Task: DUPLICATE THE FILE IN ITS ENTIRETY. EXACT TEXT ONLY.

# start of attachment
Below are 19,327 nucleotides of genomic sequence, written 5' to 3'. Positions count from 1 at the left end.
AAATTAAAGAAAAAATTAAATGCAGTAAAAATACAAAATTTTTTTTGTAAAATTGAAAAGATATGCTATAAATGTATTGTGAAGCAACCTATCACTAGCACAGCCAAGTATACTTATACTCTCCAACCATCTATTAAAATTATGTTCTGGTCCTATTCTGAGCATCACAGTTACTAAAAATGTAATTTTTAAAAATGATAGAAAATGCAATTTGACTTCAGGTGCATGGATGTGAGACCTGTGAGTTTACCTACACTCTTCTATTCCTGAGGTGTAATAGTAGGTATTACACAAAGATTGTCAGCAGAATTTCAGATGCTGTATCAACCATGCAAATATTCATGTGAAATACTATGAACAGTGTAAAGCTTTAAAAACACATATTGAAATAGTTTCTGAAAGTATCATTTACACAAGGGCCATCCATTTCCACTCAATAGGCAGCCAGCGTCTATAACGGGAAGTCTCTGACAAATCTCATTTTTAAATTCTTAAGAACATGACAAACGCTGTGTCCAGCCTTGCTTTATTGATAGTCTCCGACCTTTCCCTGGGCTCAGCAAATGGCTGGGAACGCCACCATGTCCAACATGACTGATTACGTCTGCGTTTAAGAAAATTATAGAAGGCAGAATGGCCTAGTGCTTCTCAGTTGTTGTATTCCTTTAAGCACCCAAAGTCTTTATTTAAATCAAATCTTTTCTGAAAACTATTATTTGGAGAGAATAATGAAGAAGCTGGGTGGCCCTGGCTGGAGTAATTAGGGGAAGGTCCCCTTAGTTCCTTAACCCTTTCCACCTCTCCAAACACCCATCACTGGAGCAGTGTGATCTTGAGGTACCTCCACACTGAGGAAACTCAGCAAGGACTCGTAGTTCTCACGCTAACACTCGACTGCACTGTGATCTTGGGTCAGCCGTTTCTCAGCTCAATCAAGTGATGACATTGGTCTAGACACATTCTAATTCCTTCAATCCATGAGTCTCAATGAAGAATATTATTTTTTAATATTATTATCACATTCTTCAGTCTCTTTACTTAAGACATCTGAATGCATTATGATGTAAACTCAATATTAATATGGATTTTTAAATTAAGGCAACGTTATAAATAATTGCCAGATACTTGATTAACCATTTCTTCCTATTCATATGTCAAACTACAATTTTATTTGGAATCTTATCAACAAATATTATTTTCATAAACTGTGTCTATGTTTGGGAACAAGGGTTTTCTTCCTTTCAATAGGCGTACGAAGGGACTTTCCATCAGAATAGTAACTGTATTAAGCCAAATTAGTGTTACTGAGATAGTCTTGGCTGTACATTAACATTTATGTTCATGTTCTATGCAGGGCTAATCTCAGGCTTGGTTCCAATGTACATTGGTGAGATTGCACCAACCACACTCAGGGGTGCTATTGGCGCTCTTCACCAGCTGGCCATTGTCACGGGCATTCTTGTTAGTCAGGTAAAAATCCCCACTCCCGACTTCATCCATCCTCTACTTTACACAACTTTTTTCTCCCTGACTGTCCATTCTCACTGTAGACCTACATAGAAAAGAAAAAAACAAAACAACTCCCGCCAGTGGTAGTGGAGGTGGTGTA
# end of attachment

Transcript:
Below are 19,327 nucleotides of genomic sequence, written 5' to 3'. Positions count from 1 at the left end.
AAATTAAAGAAAAAATTAAATGCAGTAAAAATACAAAATTTTTTTTGTAAAATTGAAAAGATATGCTATAAATGTATTGTGAAGCAACCTATCACTAGCACAGCCAAGTATACTTATACTCTCCAACCATCTATTAAAATTATGTTCTGGTCCTATTCTGAGCATCACAGTTACTAAAAATGTAATTTTTAAAAATGATAGAAAATGCAATTTGACTTCAGGTGCATGGATGTGAGACCTGTGAGTTTACCTACACTCTTCTATTCCTGAGGTGTAATAGTAGGTATTACACAAAGATTGTCAGCAGAATTTCAGATGCTGTATCAACCATGCAAATATTCATGTGAAATACTATGAACAGTGTAAAGCTTTAAAAACACATATTGAAATAGTTTCTGAAAGTATCATTTACACAAGGGCCATCCATTTCCACTCAATAGGCAGCCAGCGTCTATAACGGGAAGTCTCTGACAAATCTCATTTTTAAATTCTTAAGAACATGACAAACGCTGTGTCCAGCCTTGCTTTATTGATAGTCTCCGACCTTTCCCTGGGCTCAGCAAATGGCTGGGAACGCCACCATGTCCAACATGACTGATTACGTCTGCGTTTAAGAAAATTATAGAAGGCAGAATGGCCTAGTGCTTCTCAGTTGTTGTATTCCTTTAAGCACCCAAAGTCTTTATTTAAATCAAATCTTTTCTGAAAACTATTATTTGGAGAGAATAATGAAGAAGCTGGGTGGCCCTGGCTGGAGTAATTAGGGGAAGGTCCCCTTAGTTCCTTAACCCTTTCCACCTCTCCAAACACCCATCACTGGAGCAGTGTGATCTTGAGGTACCTCCACACTGAGGAAACTCAGCAAGGACTCGTAGTTCTCACGCTAACACTCGACTGCACTGTGATCTTGGGTCAGCCGTTTCTCAGCTCAATCAAGTGATGACATTGGTCTAGACACATTCTAATTCCTTCAATCCATGAGTCTCAATGAAGAATATTATTTTTTAATATTATTATCACATTCTTCAGTCTCTTTACTTAAGACATCTGAATGCATTATGATGTAAACTCAATATTAATATGGATTTTTAAATTAAGGCAACGTTATAAATAATTGCCAGATACTTGATTAACCATTTCTTCCTATTCATATGTCAAACTACAATTTTATTTGGAATCTTATCAACAAATATTATTTTCATAAACTGTGTCTATGTTTGGGAACAAGGGTTTTCTTCCTTTCAATAGGCGTACGAAGGGACTTTCCATCAGAATAGTAACTGTATTAAGCCAAATTAGTGTTACTGAGATAGTCTTGGCTGTACATTAACATTTATGTTCATGTTCTATGCAGGGCTAATCTCAGGCTTGGTTCCAATGTACATTGGTGAGATTGCACCAACCACACTCAGGGGTGCTATTGGCGCTCTTCACCAGCTGGCCATTGTCACGGGCATTCTTGTTAGTCAGGTAAAAATCCCCACTCCCGACTTCATCCATCCTCTACTTTACACAACTTTTTTCTCCCTGACTGTCCATTCTCACTGTAGACCTACATAGAAAAGAAAAAAACAAAACAACTCCCGCCAGTGGTAGTGGAGGTGGTGTA